Big Bertha

Big Bertha
Circa 1940, on the streets of Rochester New York, Bertha does her work.
"I don't make hell for nobody. I'm only the instrument of a laughing providence. Sometimes I don't like it myself, but I couldn't help it if I was born smart."

1st Sgt. Milton Anthony Warden.
"From here to Eternity"

Paul Valery

"You are in love with intelligence, until it frightens you. For your ideas are terrifying and your hearts are faint. Your acts of pity and cruelty are absurd, committed with no calm, as if they were irresistible. Finally, you fear blood more and more. Blood and time."

The Wisdom of the Ages

"When a young man, I read somewhere the following: God the Almighty said, 'All that is too complex is unnecessary, and it is simple that is needed',"

Mikhail Kalashnikov
"Here lies the bravest soldier I've seen since my mirror got grease on it."

Zapp Brannigan

Tuesday, August 07, 2007

Alpha Seven Victor


This monster, pictured to the left, represents Germany's sole success in fielding a tank in the First World War. The one illustrated is a captured example which accounts for the French appearance of some as well as the plaid pants (!!) on the dapper gent seen left of center.
It was certainly a good-sized unit. Not as tall as pictured as that one is mounted on a flatcar, but it was impressive nonetheless. The following from Wikipedia:

The A7V was over seven metres long and three metres wide. The height varied up to three metres.

The crew normally consisted of up to sixteen soldiers and two officers: commander, driver, mechanic, mechanic/signaller, twelve infantrymen (six machine gunners, six loaders), and two artillerymen (main gunner and loader).

The A7V was armed with six 7.9 mm MG08/15 machine guns and a 5.7 cm gun mounted at the front. The 'female' variant had two more machine guns in place of the main gun. It is not entirely clear how many started this way or were converted. Some sources say only chassis 501 saw combat as a female.

The tank had 20 mm of steel plate at the sides and 30 mm at the front; however the steel was not hardened armor plate, which reduced its effectiveness. It was thick enough to stop machine gun and rifle fire, but not larger calibres. This offered protection comparable to the thinner armor of other tanks of the period, which used hardened steel.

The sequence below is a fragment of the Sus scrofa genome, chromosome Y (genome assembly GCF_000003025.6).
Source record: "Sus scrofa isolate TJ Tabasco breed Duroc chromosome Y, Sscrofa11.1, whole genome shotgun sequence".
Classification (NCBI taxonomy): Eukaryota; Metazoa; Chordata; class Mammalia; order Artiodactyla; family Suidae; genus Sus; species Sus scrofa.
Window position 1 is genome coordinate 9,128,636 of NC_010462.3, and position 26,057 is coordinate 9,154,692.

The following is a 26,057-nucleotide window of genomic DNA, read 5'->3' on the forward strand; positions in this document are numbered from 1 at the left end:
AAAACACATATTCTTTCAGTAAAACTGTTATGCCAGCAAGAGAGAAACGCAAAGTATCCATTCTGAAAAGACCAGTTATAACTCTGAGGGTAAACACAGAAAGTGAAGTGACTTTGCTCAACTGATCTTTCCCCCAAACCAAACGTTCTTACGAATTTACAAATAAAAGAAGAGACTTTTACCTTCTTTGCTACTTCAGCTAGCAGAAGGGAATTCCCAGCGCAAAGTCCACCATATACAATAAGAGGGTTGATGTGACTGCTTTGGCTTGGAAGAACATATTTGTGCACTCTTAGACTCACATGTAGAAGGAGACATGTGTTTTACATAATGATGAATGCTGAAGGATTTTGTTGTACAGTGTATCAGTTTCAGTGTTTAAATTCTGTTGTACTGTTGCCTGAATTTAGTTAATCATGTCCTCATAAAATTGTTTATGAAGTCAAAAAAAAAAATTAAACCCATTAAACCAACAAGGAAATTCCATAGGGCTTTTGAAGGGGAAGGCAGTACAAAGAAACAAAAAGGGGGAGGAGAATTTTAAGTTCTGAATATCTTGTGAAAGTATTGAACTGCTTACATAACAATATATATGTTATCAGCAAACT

This 33 ton, hulk contrasted markedly with that of its nearest competitor of the day, the svelte, 28 ton British Mark IV which had a crew of eight, less than half that of the A7V. A captured example pictured next.
The sad reality is that, in spite of Germany's preminence in virtually any area of the engineering field, of the 120 or so tanks that Deutschland brought to the party, only 20 were A7V's. The rest were captured British or French tanks. With the A7V's, the success was somewhat less that should have been expected, especially given its greater size and mind-boggling firepower. However, it's very size was a hindrance. It was prone to get stuck given its low ground clearance (a situation known as "ditching" where the tracks dig furrows deep enough that the belly of the tank carries all the weight and the tracks spin ineffectually). The Brits tried to counter this tendency with add-ons such as the "shoes" visible on the tracks of the captured example. Another was the "unditching beam" (missing above but essentially a large - 8"X10"ish timber, long enough to span both tracks and carried perpendicular to the route of travel) which could be chained to the tracks to be dragged under to (hopefully) allow the delicate little thing to pull herself out. Of course, this would only work on the Brit type tanks where the tracks went all the way 'round.

The A7V was powered by twin Daimler, 4-cylinder engines, running through two transmissions, each engine delivering 100 hp. Insanely underpowered by modern standards, her performance was well within expectations. Like the Brit and French heavy tanks, she clipped along at a heady 5 to 6mph.

The Brits were also plagued with mechanical problem in their tanks but, given the far greater number available, as well as better trench-crossing capability, they actually experienced significant success.















So, the big girl was a flop. Only one of the twenty remains, Mephisto, which can be seen at Queensland Museum in Brisbane, Australia.
Sad indeed. Well, to close, more pics of the house-sized monster during her brief, and ineffective, prime.

Same tank, ya think?
































Finally, a reward for those of you who've stuck it out: The Wikipedia entry for what Germany was planning next (120 tons!). However, cooler heads prevailed. Something about people eating bread made from turnips and sawdust and a war they seemed to losing anyway.
Anyway, here it is, the "K-Wagen".

2 comments:

Kevin said...

Great entry, and it follows the title of this fine blog with an absolute closeness.

Tam said...

How have I missed blogrolling you?

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